To Judge a Book By Its Lawyer

Prayers and petitions were answered this week when the news broke Harper Lee would release a new book titled Go Set A Watchman. Not only is it a new book it is a sequel to the beloved tale of To Kill a Mockingbird. Excitement on social media ensued, including yours truly. As a rightfully raised southern Alabama girl, Harper Lee and To Kill a Mockingbird is right up there with my Granmaw’s homemade divinity candy and Helen Keller. Just as quickly as the news broke, another story started to surface about possible undue influence from her attorney and skepticism as to whether the new book is actually hers.

Several news articles interviewed townspeople from Monroeville. The stories even sought out interviews from workers of the assisted living home where Ms. Lee now resides. Most pointed to the stroke she had several years ago. Her reclusive nature. The fact that, in the past, she has been taken advantage of. She often stated there would never be another book. Here are some links to the articles –  From Al.Com  and from The Atlantic  

Healthy skepticism is a good thing. However, based on intellectual property legal posturing starting to take place late in 2012, this usually skeptic person feels a bit of optimism. Before we start judging a book by its lawyer, let’s take a step back and look at the hard facts. My position is, unless proven otherwise, Harper Lee had all intentions, even as early as 2012, of releasing this book based on her filings with the United States Patent and Trademark Office.

In early September 2013, I wrote how my late nights perusals of the United States Patent and Trademark Office found a trademark application filed by Ms. Lee for the phrase To Kill a Mockingbird. Ms. Lee filed the application in September 2012, back when her sister Alice was still alive and advising the author. You can see the filing HERE. Other filings related to the trademark showed opposition by Monroe County who had been profiting off of the phrase To Kill a Mockingbird for years on end. Luckily for Ms. Lee, she was successful and a decision was made that she was the rightful owner of the trademark around this time last year in February 2014. You can read both of the pieces To Kill a Trademark Registration and To Win a Mockingbird Lawsuit by clicking on those links.

The story presented in the news publications lacked facts. What are the qualifications of those people claiming she has dementia? Are they her doctors? Do they interact with her daily? One article is even titled “Hometown Friend Say Harper Lee Was Manipulated.”  I don’t know about you, but any “friend” of mine who would help a news entity create a news article based on speculation probably isn’t REALLY my friend.  Let’s talk about the assisted living home. A new book is a BIG deal for the tiny town and the residents of the assisted living home. Don’t the other residents have a right to quiet enjoyment and privacy? Finally, let’s look at the facts of what we know.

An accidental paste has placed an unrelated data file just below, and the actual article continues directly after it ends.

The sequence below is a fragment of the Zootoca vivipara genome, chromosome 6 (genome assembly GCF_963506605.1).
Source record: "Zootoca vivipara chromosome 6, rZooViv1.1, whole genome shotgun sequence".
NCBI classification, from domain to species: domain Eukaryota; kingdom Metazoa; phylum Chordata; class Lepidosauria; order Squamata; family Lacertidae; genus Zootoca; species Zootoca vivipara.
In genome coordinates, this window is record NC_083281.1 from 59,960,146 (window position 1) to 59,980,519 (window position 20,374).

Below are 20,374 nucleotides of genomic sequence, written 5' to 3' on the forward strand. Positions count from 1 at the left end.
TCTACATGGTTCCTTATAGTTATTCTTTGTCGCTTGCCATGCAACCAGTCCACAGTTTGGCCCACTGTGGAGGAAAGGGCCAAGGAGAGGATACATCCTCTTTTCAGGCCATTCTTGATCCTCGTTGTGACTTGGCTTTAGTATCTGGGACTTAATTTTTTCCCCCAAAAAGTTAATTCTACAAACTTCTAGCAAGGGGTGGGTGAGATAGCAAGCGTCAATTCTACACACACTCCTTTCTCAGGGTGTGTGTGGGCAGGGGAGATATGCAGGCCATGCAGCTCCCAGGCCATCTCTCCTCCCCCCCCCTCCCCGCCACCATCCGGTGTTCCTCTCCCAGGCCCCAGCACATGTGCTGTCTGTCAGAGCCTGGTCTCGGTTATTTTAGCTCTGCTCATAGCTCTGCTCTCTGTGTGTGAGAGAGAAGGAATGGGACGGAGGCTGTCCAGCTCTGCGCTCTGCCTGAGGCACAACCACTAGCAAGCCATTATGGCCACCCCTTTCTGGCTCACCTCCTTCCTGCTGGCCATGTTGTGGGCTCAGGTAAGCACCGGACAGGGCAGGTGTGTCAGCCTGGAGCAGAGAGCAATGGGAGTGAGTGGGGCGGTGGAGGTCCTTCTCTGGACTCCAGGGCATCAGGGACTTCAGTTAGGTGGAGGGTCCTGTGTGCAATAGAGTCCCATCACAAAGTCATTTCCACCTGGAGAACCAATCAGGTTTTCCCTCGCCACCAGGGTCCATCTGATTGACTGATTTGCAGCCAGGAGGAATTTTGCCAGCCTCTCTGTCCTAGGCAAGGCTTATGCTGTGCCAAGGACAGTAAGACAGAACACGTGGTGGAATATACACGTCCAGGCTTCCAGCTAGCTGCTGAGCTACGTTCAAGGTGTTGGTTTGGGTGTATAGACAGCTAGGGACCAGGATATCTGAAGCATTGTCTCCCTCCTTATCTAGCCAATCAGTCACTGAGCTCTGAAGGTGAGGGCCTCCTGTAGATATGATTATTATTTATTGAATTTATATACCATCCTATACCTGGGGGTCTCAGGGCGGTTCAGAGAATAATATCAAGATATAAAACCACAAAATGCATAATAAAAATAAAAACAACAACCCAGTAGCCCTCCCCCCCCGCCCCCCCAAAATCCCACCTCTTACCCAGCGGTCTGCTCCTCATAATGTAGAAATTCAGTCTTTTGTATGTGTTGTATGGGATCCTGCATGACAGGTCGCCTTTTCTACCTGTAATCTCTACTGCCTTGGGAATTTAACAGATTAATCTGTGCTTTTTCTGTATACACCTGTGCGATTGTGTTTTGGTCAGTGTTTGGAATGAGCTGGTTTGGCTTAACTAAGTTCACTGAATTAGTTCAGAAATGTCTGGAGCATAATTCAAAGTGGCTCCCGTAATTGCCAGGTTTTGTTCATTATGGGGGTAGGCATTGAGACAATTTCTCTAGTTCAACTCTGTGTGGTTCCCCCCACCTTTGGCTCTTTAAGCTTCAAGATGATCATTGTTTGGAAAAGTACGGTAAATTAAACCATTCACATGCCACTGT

The facts show a filing with an intent to use in 2012. The facts show she planned, nearly 3 years before the release of the new book, to start monetizing the success from the book. While attorneys can have undue influence, I believe Ms. Lee, all along has known what she was doing. The United States Patent and Trademark Office does not lie.

In order for her to release a new book as a sequel to the first, it would be necessary for her to secure all intellectual property rights including the trademark. The social media landscape of promoting books has greatly changed since the release of the first book.  An author would certainly not want to release a second book knowing someone else might have claim to any part of the intellectual property collective. Owning and controlling the trademark in the first is necessary to fully realize the benefits of a sequel.

Finally, let’s examine the role the attorney is playing. Maybe her tactics seem a bit tough, but maybe she is doing everything within her power to fully protect her client. The attorney knows her client is a high-profile client and that the attorney’s actions would be up for critique. Why would she knowingly be so careless or risk her law license? I think it is easy for outsiders to point fingers and state it looks like undue influence, but we do not know what is really going on between the attorney/client privilege that exists. We do not really know the client’s wishes.

And, while she has stated she wouldn’t release another book in her lifetime, isn’t Ms. Lee allowed to change her mind? Isn’t it possible she would change her mind once she felt like she fully owned all intellectual property rights associated with the book? Many asked, “Why now after so many years,” when she filed the trademark in 2012. I think we found out why this week. Let’s exercise a little Scout optimism and be happy we will soon have a book by one of America’s most beloved authors.

What are your thoughts on the book? Take part in the Comments section below and Stay Tuned In!

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3 thoughts on “To Judge a Book By Its Lawyer

  1. Thank you!!! Thank you!!! THANK YOU!!! For writing this. We don’t know what we don’t know.

    I have never been a fan of – poor reporting and less than stellar writing. I read their article and got sucked into the local news vortex. I am so glad I read the article in The Atlantic. It was much more informative because they were honest about what they “didn’t know.”

    You are the only copyright knowledgeable person I know and the best person I know to write about this.

  2. Pingback: Entertainment and Intellectual Property Law for 2015, So Far … | Statute of RyAnne

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